The Dumbest Things to Tell a Person with Depression

33 comments

I’m, so far, a depression survivor. It’s a mixture of depressing and hilarious. I’ve started to collect the weirdest, dumbest and most illogical things people tell me when I mention that I have depression. I usually mention it as a disclaimer—and for comic relief because depressed people tend to love black humour. It somehow fits the dark mood.

While I’m risking that I will come across as a smartass (probably because I am that), I’ll share a selection of the most hilarious responses I’ve collected over the years. Sometimes it looks like people have no clue what they’re actually saying. It appears that some people have no sense to see what pearls of nonsense they are dispensing.

Let’s start with the usual:

Get over it.

Think: would you tell this to someone with cancer? I hope not. Let’s establish that there is a difference between manageable and curable. And guess what! Depression is the former, but not the latter. Who would have thought? (That’s not a real question, that’s the tricky rhetorical kind of a question, which is really a statement. Whew!)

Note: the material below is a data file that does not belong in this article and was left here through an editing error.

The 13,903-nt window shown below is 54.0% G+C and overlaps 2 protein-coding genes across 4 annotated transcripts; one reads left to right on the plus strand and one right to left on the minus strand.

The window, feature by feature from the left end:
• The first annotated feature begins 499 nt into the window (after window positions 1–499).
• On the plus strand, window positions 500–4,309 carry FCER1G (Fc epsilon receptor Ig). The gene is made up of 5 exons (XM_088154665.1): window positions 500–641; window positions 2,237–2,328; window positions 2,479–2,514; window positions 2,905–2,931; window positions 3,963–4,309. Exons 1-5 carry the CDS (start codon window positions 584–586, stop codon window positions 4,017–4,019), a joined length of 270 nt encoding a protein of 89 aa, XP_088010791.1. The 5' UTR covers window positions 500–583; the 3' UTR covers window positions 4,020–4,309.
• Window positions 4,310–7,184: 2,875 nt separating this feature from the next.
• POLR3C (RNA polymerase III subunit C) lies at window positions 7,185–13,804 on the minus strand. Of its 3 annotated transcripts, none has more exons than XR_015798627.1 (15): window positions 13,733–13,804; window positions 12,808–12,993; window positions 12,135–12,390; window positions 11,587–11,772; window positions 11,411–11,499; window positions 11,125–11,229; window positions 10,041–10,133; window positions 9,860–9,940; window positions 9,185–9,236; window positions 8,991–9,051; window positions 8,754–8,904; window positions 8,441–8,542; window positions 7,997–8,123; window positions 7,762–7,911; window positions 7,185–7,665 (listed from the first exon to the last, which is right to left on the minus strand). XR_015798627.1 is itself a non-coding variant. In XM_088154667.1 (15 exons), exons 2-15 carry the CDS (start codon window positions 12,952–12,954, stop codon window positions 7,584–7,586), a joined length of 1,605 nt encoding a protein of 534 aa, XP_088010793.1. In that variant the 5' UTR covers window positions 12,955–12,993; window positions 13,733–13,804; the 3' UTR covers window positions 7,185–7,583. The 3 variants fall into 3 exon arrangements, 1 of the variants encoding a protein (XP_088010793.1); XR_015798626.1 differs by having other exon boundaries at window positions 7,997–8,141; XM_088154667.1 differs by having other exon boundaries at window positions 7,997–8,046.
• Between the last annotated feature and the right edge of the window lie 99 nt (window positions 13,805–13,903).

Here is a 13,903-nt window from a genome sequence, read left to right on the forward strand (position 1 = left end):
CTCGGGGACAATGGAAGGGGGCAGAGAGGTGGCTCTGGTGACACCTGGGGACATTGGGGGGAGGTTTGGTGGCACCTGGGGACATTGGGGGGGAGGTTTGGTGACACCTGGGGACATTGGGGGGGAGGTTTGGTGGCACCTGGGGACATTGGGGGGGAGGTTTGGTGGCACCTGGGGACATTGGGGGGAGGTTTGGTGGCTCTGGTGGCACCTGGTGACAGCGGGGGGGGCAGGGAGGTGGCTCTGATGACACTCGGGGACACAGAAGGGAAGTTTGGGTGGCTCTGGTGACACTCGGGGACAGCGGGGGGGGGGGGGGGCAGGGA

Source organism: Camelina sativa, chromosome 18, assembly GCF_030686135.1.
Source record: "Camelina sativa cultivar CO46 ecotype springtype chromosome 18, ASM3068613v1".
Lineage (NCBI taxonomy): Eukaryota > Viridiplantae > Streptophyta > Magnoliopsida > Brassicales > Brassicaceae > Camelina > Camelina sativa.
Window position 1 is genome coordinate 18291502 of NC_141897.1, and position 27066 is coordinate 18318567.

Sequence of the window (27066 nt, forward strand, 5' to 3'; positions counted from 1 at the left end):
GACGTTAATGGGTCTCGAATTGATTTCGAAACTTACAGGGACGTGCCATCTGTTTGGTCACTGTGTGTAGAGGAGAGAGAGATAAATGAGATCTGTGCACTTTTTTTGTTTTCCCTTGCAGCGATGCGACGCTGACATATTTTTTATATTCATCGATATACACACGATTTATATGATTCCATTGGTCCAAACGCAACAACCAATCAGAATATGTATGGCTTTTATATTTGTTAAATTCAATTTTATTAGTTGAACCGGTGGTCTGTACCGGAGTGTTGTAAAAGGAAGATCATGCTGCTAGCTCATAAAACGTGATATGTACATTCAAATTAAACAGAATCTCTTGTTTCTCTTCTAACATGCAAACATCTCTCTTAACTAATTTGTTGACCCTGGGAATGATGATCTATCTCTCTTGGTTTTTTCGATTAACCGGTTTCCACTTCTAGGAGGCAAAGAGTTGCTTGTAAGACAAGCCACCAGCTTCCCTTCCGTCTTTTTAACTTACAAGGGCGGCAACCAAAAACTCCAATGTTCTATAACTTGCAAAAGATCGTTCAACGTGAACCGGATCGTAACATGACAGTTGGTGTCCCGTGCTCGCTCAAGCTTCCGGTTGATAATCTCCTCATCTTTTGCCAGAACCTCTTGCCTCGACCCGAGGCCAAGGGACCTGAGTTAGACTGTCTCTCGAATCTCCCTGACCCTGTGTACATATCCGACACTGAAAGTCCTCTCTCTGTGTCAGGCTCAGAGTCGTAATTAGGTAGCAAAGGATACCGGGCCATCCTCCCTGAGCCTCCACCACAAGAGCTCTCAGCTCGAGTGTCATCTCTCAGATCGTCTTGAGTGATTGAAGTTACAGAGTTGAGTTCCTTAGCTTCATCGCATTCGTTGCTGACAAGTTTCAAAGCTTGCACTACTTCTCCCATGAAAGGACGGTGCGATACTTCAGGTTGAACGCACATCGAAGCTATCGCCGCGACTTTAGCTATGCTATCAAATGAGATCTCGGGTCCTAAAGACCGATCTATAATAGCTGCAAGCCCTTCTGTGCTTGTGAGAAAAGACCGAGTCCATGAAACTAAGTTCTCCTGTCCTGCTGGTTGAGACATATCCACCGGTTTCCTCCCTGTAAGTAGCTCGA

My personal favourite:

Cheer up!

OMG, how come it didn’t occur to me before? I’m cured! Kidding. This is too ludicrous to deserve further commentary.

Another of my favourite exchanges:

Look at the bright side!

“Such as?”—”Well, you’re alive…”—”You realise I’m suicidal?”—”Uhuh?”—”That means that being alive isn’t the bright side for me!” Duh.

An inspirational story:

Look at [insert a famous actor’s name]! He functioned just fine with it, he’d just get on the stage and when his act was over, they’d take him straight to the hospital!

I’m not sure how being taken straight to the hospital could mean that someone is fine. Maybe I’m missing something. Or maybe you’re missing something. (Not you as the specific you, but you as the generic you, like someone.)

A piece of undeniable logic:

But you smile in photos!

Of course I smile in photos. I’m not a moron. (Okay, I am a moron, but not in this respect.) Please be aware that I didn’t have a stroke, hence my ability to lift the corners of my mouth remains unaffected. My exercising this ability doesn’t necessarily reflect the state of my mind.

A case of stating the obvious:

It’s just in your head.